Ever wonder what distinguishes a good bicycle rack from a bad one? Or what the optimal buffer is between a bike lane and a parked car? If so, then last week’s Bike Summit was the place for you, as active transportation activists, transportation planners, urban infrastructure experts, and assorted cycling gurus came together to consider these and other such questions. Organized by the Toronto Coalition for Active Transportation (TCAT), the second annual conference was a day-long extravaganza devoted to everything on two wheels.
Curious as to how organizers feel their fledgling summit is going, we posed some questions to Nancy Smith Lea, TCAT’s Program Director, once the had event wound down.
Torontoist: How have things changed in the past year?
Nancy Smith Lea: There’s been a lot of active transportation momentum since our last Bike Summit in 2008. For the first time ever, the entire Toronto Bike Plan was fully funded within the 5-year Capital Plan with a $70 million investment. 2008 saw the most kilometres of new bike lanes ever put on the road in one year in Toronto and Metrolinx unanimously voted in favour of the Regional Transportation Plan. The 25-year plan commits $20 million per year to be invested in cycling and walking in the GTHA.
What did the first summit teach you, and how did this year’s compare to last?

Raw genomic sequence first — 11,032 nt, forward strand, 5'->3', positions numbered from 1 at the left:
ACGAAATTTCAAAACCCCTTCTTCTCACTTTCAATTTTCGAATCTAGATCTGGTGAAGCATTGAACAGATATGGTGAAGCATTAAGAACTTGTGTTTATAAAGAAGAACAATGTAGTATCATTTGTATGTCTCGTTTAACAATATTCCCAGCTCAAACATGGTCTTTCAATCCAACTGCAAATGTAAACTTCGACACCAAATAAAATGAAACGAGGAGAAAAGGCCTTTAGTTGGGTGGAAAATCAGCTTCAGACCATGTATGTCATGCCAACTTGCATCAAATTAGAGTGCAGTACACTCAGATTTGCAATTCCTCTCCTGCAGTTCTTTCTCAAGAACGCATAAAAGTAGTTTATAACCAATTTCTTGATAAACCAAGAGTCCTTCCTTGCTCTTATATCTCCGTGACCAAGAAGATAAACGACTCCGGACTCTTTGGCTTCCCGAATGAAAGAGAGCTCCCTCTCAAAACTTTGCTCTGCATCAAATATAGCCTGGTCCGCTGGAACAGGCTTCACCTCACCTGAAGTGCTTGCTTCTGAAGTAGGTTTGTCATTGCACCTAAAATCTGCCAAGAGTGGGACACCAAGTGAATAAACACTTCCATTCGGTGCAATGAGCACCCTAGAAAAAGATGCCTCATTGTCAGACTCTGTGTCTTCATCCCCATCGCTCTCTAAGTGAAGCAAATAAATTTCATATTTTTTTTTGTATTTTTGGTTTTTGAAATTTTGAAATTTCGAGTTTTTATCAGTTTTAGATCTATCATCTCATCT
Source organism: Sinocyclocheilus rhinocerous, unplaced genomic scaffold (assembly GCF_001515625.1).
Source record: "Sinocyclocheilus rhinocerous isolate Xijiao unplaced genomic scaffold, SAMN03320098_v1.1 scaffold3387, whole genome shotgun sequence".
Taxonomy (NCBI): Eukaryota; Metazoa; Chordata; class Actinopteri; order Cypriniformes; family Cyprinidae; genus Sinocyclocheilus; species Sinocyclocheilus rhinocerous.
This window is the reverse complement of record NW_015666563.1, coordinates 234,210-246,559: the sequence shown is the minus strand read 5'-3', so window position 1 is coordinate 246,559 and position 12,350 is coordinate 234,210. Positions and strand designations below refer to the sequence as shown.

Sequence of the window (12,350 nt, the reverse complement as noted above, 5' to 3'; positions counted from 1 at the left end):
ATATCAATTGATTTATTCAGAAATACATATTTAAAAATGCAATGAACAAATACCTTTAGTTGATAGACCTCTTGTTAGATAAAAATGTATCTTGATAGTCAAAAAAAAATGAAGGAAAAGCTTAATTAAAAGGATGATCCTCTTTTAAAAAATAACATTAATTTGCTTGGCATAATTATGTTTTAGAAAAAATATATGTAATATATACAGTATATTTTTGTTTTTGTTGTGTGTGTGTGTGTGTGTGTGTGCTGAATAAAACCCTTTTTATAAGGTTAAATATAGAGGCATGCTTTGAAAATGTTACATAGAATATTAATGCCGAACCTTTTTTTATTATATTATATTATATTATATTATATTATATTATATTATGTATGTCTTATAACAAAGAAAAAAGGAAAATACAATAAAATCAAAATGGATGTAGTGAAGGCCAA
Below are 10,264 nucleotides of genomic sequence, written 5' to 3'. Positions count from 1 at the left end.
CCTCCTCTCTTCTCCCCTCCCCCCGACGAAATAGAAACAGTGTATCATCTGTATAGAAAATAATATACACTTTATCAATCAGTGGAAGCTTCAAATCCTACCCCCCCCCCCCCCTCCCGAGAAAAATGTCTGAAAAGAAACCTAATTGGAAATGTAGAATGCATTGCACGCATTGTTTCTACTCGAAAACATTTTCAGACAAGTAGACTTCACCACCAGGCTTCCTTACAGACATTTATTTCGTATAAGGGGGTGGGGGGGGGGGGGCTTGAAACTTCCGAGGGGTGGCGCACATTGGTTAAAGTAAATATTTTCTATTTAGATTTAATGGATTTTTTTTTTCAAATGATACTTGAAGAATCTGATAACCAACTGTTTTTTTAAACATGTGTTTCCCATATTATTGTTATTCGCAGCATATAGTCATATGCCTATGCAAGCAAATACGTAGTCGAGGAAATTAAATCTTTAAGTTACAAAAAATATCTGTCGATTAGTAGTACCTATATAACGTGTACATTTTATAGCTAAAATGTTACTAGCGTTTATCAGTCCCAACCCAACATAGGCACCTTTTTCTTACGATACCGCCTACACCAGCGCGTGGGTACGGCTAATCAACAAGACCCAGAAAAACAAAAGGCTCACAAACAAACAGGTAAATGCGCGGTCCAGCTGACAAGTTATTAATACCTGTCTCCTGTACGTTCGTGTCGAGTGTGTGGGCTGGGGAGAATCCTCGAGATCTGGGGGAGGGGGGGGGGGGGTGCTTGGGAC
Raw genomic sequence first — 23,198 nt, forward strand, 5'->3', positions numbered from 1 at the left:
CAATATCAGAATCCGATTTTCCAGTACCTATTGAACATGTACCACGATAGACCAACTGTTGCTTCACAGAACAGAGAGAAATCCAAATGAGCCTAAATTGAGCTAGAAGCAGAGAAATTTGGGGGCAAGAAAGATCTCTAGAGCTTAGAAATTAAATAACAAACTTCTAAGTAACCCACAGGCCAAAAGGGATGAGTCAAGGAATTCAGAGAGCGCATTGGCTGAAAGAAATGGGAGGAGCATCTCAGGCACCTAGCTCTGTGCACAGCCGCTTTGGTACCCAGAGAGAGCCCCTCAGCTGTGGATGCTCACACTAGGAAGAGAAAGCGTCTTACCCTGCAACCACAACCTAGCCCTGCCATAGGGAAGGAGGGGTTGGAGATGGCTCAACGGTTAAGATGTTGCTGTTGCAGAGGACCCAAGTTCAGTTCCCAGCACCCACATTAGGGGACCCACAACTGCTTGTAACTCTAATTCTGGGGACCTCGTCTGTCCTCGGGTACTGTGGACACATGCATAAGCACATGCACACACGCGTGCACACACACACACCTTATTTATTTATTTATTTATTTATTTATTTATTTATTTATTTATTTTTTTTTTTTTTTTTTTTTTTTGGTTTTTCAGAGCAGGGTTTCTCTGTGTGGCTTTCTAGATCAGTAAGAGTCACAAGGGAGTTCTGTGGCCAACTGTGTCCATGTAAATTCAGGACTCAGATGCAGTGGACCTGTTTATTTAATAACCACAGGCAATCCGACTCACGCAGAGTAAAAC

We would like to be able to have our Bike Summit go national as well and move it from city to city but right now there’s such a big demand for it just in the Toronto area alone that we kept it here for the second year. Other than demand, I’d say the biggest takeaway from last year is that the timing is right for us to make big advances in cycling—bicycling as a legitimate form of urban transportation is hitting the mainstream. With the growth in attendance this year, despite the fact that we’re in the midst of a widespread recession, I’m even more convinced of this.
What was, for you, the biggest takeaway? What did you learn about that has you most excited?
Joshua Benson from NYC showed us fantastic new bike lane designs where parked cars act as a buffer separating bikes from motorized traffic. In a very short turnaround they’ve put these in on three major streets and are expanding treatments on at least two streets soon. Already they’ve seen a significant increase in cycling on those streets. Eric Anderson from Berkeley showed us some great designs for off-sidewalk bike parking. Adolofo Hernandez from Chicago gave us some great insight about the importance of reaching out to ethnic communities in the suburbs. All of these speakers offered solutions that we could implement today here in Toronto.
What are the cycling community’s biggest challenges and opportunities in the upcoming year?